Useful update on the BC Rail corruption trial

Ian Reid was in court and has an interesting post on the reasons for yet another delay in the trial at his blog The Real Story.

"Outside the courtroom, Special Prosecutor Bill Barardino went off the record with the three reporters in court to try and explain why he’s delaying the trial again. Seems he’s not been able to reorganize his trial strategy and shorten the trial. He also wasn’t able to confirm that his next witness will be former finance minister Gary Collins, despite the fact that he’s sent a letter to the defense informing them that Collins is the next witness."

See more here.

Tuesday, October 12, 2010

Scientists building a whole new salmon species to farm

I'm keen on building a better world through science.
But the idea of creating a new species of salmon in the lab, patenting it, raising the new creature in fish farms and selling it to consumers freaks me out, as the young people used to say.
That's what AquaBounty, a U.S.-based aquaculture company, is proposing. The company has applied for U.S. Food and Drug Administration approval for its genetically modified Atlantic salmon. It even has a name for the new fish - AquaAdvantage(r) Salmon.
AquaBounty likes the fish because it reaches market size in 18 months; normal farmed Atlantic salmon take three years.
The new fish was engineered that way. The company took Atlantic salmon DNA and added a gene from Chinook salmon, which are bigger eaters.
Then it added a gene from the ocean pout, a big eel-like fish. The pout has remarkable tolerance for cold water; its gene triggers the Chinook eating gene to help the new fish pack on weight quickly.
The plan is to produce eggs for the new AquaAdvantage fish at the company's Prince Edward Island plant. They would be flown to Panama where the salmon would be raised in land-based tanks. Then they would make their way back to our tables.
We eat genetically modified foods every day. Most people's cupboards are full of food products - corn, soy, rice - that rely on genetically modified seeds.
Not everyone agrees, but the benefits in increased food production have widely been seen to outweigh the drawbacks.
But the AquaAdvantage(r) Salmon is the first effort to create a new animal, bird or fish as a food source.
As they say in the movies, what could possibly go wrong?
The FDA has given the fish preliminary approval for human consumption. The meat isn't chemically or nutritionally different from Atlantic salmon. But the U.S. agency hasn't yet given approval for the plan.
Critics aren't convinced. Some research, they say, suggests more allergies could be created by genetically modified food.
But the bigger issues are around the impact of the fish on the environment. What if the AquaAdvantage salmon escaped from the fish farms. It's genetically programmed to grow twice as fast as real Atlantic salmon. That could mean it would be twice as effective in gobbling up food sources, leaving the wild fish struggling to compete.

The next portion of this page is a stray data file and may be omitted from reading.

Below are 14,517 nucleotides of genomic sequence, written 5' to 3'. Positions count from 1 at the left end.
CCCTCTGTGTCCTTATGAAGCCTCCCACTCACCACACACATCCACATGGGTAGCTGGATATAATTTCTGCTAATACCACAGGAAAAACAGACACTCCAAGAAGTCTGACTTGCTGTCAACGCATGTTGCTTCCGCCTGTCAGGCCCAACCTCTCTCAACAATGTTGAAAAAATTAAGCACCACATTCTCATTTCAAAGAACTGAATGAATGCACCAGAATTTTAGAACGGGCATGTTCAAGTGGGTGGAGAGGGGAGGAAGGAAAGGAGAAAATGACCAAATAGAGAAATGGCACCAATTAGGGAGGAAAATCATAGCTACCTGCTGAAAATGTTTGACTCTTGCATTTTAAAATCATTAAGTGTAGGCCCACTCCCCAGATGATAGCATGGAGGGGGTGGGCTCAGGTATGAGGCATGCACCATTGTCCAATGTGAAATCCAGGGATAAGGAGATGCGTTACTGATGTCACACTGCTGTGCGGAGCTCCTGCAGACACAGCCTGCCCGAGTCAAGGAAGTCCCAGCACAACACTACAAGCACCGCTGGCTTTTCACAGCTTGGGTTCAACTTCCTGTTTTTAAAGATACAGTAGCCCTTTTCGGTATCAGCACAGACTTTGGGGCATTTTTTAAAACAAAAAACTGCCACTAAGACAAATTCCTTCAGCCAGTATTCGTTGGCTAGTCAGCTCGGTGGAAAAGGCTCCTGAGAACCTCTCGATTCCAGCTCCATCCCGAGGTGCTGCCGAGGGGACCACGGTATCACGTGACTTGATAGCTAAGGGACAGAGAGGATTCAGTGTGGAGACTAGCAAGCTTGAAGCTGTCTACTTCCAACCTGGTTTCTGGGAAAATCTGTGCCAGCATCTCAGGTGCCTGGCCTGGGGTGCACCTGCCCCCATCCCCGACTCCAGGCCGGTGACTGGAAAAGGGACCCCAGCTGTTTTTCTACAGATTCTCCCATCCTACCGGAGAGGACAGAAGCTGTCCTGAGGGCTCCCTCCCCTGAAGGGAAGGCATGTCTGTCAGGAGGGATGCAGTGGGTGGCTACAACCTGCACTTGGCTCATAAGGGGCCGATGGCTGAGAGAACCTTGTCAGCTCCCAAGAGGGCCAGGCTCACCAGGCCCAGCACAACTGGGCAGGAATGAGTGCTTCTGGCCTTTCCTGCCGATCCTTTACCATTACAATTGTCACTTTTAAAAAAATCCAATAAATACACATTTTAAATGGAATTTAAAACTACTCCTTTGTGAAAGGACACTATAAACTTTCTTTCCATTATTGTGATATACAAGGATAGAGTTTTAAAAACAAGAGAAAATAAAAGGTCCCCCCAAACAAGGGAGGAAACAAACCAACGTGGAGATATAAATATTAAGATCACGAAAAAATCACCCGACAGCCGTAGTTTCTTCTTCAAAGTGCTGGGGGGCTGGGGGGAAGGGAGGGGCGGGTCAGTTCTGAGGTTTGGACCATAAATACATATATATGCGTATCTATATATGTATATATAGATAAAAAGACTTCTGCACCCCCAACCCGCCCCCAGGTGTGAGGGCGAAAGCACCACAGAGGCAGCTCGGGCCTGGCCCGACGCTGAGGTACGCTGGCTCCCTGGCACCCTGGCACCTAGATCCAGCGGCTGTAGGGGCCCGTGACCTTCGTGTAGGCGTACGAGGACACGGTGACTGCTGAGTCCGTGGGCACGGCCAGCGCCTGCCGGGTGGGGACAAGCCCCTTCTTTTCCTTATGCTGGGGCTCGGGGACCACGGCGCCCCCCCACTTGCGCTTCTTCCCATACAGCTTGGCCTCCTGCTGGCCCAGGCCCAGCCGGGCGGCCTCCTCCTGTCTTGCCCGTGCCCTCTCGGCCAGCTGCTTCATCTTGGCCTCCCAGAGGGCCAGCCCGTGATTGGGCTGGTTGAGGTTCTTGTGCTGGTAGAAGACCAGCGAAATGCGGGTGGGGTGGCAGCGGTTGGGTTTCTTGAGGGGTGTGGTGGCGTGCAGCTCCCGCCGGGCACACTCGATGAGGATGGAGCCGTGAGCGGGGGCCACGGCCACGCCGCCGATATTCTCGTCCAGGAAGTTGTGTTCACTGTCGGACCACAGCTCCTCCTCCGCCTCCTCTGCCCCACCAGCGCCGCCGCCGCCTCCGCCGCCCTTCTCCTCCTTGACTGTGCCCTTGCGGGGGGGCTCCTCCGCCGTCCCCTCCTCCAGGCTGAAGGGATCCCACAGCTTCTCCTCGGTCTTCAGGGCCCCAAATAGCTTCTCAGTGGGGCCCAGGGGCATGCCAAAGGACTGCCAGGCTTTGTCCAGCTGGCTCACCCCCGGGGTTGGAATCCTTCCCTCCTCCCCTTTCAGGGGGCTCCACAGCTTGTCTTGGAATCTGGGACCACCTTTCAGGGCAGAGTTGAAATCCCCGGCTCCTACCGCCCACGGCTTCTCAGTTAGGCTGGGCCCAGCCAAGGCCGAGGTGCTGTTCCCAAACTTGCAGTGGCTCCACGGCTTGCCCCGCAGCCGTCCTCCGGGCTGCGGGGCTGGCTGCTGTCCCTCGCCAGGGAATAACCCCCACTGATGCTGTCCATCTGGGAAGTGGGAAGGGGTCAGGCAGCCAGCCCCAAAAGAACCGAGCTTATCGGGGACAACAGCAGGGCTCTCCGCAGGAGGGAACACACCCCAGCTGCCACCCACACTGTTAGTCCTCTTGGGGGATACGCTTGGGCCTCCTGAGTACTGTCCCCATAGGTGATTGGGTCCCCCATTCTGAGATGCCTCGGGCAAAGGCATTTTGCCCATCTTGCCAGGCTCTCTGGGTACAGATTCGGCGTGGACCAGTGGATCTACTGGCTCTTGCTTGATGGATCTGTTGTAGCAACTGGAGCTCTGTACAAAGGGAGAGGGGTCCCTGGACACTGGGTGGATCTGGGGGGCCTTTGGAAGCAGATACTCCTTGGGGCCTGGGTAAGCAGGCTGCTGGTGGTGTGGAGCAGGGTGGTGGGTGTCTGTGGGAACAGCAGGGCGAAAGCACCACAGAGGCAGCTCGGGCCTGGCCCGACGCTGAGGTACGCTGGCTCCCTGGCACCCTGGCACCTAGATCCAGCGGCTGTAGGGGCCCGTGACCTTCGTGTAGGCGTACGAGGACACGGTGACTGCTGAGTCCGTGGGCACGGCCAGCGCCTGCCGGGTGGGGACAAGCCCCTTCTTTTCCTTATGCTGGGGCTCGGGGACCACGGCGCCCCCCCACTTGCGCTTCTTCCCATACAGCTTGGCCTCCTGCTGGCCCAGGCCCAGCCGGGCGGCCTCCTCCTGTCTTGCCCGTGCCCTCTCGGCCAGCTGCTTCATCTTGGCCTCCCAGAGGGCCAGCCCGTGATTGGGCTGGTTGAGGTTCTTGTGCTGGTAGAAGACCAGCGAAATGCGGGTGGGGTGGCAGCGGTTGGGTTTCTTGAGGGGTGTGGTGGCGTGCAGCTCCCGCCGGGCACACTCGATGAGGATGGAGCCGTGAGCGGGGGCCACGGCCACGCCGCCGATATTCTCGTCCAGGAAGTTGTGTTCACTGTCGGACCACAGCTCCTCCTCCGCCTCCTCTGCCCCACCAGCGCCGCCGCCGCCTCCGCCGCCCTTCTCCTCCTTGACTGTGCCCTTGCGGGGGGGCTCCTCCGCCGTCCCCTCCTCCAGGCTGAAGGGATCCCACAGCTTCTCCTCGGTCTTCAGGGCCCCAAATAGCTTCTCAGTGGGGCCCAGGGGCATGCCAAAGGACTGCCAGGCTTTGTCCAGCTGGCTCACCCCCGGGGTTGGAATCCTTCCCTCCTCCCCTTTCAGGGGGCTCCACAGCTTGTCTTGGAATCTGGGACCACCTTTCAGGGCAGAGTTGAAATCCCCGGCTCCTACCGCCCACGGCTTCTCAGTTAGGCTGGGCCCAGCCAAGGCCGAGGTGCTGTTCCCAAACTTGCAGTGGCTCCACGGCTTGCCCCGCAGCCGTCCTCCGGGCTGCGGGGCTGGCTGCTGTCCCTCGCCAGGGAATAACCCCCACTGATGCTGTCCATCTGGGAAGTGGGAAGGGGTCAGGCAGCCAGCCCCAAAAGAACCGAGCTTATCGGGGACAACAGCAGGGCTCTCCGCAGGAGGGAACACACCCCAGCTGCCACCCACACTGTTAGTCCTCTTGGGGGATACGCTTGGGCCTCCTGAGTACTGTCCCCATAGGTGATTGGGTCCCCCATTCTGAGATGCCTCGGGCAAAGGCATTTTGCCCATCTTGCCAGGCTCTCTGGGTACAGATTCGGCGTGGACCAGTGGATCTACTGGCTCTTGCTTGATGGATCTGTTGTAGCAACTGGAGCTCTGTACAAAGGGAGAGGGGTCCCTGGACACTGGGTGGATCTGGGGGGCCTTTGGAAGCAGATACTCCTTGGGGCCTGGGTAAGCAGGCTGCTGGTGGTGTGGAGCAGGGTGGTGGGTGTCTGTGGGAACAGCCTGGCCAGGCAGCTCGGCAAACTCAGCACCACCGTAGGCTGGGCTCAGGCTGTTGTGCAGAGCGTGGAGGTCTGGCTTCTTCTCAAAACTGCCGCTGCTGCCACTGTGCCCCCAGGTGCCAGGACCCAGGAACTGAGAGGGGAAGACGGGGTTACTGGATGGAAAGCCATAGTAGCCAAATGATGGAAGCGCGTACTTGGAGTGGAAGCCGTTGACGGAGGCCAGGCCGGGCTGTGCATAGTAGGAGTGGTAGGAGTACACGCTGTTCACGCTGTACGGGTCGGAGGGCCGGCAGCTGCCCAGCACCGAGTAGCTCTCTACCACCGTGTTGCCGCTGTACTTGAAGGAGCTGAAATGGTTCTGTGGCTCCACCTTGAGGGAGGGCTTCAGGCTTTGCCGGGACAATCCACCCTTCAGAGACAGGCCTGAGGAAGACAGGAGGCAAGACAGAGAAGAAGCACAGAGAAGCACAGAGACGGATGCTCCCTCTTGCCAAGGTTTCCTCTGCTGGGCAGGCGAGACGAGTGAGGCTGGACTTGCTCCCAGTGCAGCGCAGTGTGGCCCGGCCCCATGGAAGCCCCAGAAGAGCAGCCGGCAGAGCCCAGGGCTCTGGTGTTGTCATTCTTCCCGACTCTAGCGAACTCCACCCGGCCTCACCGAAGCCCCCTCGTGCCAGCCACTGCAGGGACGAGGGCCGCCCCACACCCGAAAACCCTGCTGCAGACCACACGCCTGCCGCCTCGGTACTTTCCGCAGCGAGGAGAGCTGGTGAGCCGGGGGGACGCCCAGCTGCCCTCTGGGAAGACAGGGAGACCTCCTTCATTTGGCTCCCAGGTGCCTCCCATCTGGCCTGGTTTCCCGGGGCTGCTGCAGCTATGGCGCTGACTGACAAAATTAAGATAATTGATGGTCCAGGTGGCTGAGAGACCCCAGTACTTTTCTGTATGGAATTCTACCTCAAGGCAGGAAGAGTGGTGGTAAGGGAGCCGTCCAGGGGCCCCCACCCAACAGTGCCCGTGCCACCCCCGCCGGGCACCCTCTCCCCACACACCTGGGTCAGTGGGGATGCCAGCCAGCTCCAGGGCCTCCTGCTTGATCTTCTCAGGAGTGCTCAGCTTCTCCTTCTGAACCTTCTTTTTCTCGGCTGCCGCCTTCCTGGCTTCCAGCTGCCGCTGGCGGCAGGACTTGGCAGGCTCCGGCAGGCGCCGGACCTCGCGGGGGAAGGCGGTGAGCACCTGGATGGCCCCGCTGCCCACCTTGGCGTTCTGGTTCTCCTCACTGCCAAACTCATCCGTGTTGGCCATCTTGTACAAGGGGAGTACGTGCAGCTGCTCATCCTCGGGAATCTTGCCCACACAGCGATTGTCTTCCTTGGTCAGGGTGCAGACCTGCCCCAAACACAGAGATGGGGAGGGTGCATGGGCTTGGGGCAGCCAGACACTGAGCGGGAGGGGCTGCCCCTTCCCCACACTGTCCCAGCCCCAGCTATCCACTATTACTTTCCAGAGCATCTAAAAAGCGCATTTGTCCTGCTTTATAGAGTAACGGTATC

No worries, says AquaBounty. The P.E.I. lab will only create eggs that produce sterile females. The Panama fish farms mean that even if there is an escape, the salmon will die in the warm rivers in that country.
And if, through some bizarre series of circumstances, the ubersalmon ended up in the oceans off Canada, they are not likely to do well, the corporation says
And the Canadian Aquaculture Industry Alliance says it's not interested in using the lab-created salmon.
The problem is that the salmon aquaculture industry has some credibility issues. It insisted, for example, that escaped Atlantic salmon could not possibly spawn in B.C. rivers.
Until researchers found the offspring of escaped fish swimming in Island streams.
This is about much more than salmon farms. Researchers have lots of ideas about building new, improved animals.
Scientists at the University of Guelph, for example, hope to get approval for a genetically modified pig. Hogs need phosphorus but are lousy at digesting it. That means farmers pay for supplements and the manure is an environmental problem as the undigested phosphorus is a fertilizer that can promote algae growth in water systems.
The Enviropig, as they call it, cam digest phosphorus more efficiently, solving both problems.
What's striking about the bid to win approval for the AquaAdvantage salmon is the inadequate process. The U.S. FDA has a limited mandate. The broader issues of creating new species need not be addressed.
Trust us, the food companies' scientists say. Everything will be fine.
What could possibly go wrong?
Footnote: The FDA is also undecided on whether the genetically modified salmon would have to be labelled so consumers would know what they were - or weren't buying. The industry opposes labeling as unnecessary.
In the near term, the fish would be identifiable - there aren't many Atlantic salmon that would be labeled 'Product of Panama. But that would be little use if more new species are approved for sale to consumers.